The American health system isn’t at all ready to defend itself against cyberattack, reports the Sacramento Bee. The connectivity that enamors so many also brings with it risk. “From insulin pumps and defibrillators, and on to expensive CT scanners and MRI machines, medical devices are increasingly connected to networks,” the newspaper reports. “Patient medical records are online. When networks go down, physicians say it is like operating in the dark.”
Hackers and thieves are very much aware of this weakness and fully intend on taking advantage, the newspaper reports. One of the experts the newspaper talked to is Chris Wysopal, cofounder and chief technology officer at Veracode, a Burlington, Mass., cybersecurity firm. He cited two recent cyberattacks: the WannaCry digital worm that hit in March and Petya in June, both of which damaged the health care industry.
Wysopal told the newspaper: “Every time we see something successful like WannaCry abd Petya, you see other actors learning from that rather quickly, and they are able to replicate that style of attack.”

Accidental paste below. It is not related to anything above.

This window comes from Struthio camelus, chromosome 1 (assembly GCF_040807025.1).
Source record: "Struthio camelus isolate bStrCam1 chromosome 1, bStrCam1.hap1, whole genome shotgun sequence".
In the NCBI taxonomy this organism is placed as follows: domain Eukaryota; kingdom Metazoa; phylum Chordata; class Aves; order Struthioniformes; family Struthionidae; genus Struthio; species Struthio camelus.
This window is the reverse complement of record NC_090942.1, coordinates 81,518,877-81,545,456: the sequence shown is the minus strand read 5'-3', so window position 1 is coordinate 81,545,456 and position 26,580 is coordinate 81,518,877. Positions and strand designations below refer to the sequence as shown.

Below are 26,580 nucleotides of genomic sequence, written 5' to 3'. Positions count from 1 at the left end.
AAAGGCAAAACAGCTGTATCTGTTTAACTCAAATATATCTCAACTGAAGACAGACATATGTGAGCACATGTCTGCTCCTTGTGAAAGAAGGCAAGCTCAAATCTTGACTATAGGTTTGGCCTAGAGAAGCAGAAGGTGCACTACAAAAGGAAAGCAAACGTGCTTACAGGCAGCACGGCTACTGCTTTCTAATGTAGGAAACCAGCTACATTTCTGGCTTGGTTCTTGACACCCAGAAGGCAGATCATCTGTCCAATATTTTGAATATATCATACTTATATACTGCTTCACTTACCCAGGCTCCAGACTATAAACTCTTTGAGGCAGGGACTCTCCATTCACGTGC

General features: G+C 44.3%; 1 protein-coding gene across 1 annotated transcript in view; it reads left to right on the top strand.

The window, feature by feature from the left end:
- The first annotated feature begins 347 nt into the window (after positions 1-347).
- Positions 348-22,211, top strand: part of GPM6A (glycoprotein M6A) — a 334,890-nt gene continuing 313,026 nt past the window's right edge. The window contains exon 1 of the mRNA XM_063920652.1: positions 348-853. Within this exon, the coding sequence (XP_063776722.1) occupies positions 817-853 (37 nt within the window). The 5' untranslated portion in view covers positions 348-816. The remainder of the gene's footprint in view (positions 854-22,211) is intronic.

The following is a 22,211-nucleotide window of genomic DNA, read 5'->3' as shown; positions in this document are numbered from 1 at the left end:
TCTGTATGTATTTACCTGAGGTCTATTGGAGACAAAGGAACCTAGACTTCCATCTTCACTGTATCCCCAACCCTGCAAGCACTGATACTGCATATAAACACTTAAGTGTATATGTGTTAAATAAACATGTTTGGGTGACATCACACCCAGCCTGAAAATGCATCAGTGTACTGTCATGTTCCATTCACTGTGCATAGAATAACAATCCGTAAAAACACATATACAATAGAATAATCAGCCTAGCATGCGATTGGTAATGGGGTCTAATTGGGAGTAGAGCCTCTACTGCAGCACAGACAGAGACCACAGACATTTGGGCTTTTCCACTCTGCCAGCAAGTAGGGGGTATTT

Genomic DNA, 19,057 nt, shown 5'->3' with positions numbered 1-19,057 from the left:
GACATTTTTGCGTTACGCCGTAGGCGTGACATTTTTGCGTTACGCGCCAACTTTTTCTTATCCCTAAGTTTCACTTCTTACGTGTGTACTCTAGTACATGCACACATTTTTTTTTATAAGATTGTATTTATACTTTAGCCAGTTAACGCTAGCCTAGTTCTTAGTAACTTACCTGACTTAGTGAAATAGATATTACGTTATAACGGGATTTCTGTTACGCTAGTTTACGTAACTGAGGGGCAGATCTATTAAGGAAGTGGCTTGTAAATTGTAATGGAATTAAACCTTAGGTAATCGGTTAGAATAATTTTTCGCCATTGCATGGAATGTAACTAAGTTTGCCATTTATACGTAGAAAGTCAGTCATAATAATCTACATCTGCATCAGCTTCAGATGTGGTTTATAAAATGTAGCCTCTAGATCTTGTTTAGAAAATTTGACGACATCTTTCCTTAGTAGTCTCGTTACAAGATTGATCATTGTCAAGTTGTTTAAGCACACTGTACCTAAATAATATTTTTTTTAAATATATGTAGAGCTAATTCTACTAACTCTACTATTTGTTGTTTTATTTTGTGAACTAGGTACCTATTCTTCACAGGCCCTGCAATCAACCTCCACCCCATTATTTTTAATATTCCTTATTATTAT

The hackers, working for hostile nations or criminal gangs, can attack hospitals, pharmaceutical companies, patient records, and even medical devices.
In late June, Merck was hit with a massive cyberattack that disabled the company’s computer systems across the globe.
Christian Dameff, MD, an expert on cyber vulnerabilities, predicts a dire onslaught. “We’re going to have our digital D-Day, our cyber D-Day, if you will, in medical, and there’s going to be patients that die. It’s going to be a big deal.”
Source: Sacramento Bee